Data Protection Policy
1.0 Policy Statement: Data Protection Policy
The General Data Protection Regulation (GDPR) comes into force across the European Union on 25 May 2018 and will apply to the Trust as data controller, where we determine the purposes and means of processing personal data for both employees and patients, and also as data processors where we are responsible for processing personal data on behalf of another data controller. The below policy statement is designed to provide a high level declaration of the current position and the expectation in terms of compliance with the GDPR.
The GDPR represents a step change in the way that data is protected and managed and will be supplemented by the yet to be passed Data Protection Act 2018. GDPR introduces new rights for data subjects and strengthens existing rights available under previous laws.
The Trust has established a GDPR working group to address the changes and ensure compliance, with leads for specific work streams across various disciplines. This work is overseen by the chair who is also the Trust Caldicott Guardian.
This policy covers all aspects of information within the Trust, including but not limited to:
Patient/client/service user information
Staff/ students/ trainee/ apprentices/ volunteers information
This Policy applies to the Trust and all its employees, whether they are on permanent, fixed term or temporary contracts, contractors, students and voluntary. It also applies to external contractors who are employed to carry out work on behalf of the Trust, whether this is a temporary or time limited capacity. 3rd parties will be notified of their duties in the terms and conditions of their contract. Each individual is responsible for ensuring that they comply with relevant legislation and guidance for protecting the data they use.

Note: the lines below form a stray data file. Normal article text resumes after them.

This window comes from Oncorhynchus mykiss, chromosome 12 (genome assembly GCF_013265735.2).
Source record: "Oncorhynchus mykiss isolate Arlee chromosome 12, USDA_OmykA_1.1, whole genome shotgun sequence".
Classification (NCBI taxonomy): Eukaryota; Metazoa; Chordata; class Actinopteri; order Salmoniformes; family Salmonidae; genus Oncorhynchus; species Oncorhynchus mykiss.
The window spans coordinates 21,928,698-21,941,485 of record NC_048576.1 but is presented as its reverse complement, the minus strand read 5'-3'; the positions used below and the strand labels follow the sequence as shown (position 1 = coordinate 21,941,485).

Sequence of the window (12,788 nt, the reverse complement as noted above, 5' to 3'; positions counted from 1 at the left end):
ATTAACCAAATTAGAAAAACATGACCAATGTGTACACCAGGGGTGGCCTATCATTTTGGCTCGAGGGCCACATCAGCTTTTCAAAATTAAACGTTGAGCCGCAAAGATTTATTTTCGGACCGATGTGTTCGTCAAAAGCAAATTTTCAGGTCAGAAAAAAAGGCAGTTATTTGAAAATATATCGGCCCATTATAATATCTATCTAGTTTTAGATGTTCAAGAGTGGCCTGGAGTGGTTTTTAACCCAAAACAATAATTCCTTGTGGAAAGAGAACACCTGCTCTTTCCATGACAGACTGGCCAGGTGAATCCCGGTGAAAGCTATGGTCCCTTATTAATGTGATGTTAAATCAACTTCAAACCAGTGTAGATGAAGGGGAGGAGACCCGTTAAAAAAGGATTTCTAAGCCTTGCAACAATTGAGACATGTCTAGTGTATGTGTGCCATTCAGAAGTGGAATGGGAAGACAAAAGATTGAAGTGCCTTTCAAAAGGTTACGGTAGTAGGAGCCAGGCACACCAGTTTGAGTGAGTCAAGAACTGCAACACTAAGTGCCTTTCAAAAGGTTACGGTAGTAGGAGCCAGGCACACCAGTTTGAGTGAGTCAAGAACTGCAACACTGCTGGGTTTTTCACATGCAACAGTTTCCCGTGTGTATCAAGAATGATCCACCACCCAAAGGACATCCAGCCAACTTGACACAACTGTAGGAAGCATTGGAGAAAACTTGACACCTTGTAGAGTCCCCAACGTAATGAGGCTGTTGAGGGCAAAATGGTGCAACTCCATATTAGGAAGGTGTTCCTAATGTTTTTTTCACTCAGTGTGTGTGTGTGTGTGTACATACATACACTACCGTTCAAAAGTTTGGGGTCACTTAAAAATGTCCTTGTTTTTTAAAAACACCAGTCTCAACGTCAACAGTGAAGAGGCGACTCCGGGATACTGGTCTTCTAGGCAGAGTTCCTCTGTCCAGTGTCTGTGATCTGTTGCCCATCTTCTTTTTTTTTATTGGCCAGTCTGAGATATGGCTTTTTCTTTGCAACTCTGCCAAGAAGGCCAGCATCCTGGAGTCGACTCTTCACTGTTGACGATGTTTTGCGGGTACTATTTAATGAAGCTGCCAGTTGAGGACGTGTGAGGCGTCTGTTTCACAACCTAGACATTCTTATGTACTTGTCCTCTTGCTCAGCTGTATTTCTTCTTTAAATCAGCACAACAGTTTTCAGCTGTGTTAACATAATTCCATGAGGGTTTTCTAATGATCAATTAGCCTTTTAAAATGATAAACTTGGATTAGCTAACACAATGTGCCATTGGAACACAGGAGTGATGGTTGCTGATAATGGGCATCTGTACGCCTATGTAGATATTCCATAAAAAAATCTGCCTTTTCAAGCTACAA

2.0 Legal basis for processing data
As a data controller the Trust must establish and publish the lawful basis that is relied on for processing personal data and data that is special categories (sensitive data). The following table indicates for the main processing legal basis that the Trust is relying on for processing activities. Every service processing personal or special category data must ensure they document (via an asset register) and communicate (via a fair processing notice – see section 4.1 Transparency below) which lawful basis they are relying to process data.
The GDPR sets out conditions for lawful processing of personal data (Article 6) and further conditions for processing special categories of personal data (Article 9) as Data Protection Policy
listed in the table. If you are processing data relating to criminal convictions an Article 10 provision must also be satisfied.
3.0 Consent (Explicit consent)
Consent means offering individuals real choice and control. Genuine consent should put individuals in charge, build trust and engagement, and enhance reputation.
The GDPR definition of consent in Article 4(11) requires that:
Consent must be given by a statement or by a clear affirmative action, and
Consent must be freely given, specific, informed and unambiguous.
Only where there is no valid lawful basis to process data under GDPR then, individual’s consent must be sought. Consent should not be used if a valid lawful basis exists.
Whilst consent may not be relied on for processing, there is still a requirement to inform the individual about how their data is being used (see section 4.1 transparency).
3.1 Consent and the Common Law (Implied consent)
If consent is not required under GDPR because another lawful basis exists, consent is still necessary to comply with the requirement of common law duty of confidence (confidentiality).
Implied consent is not a satisfactory standard for data protection law, as explained in section (3.0) as it must be an explicit clear affirmative action.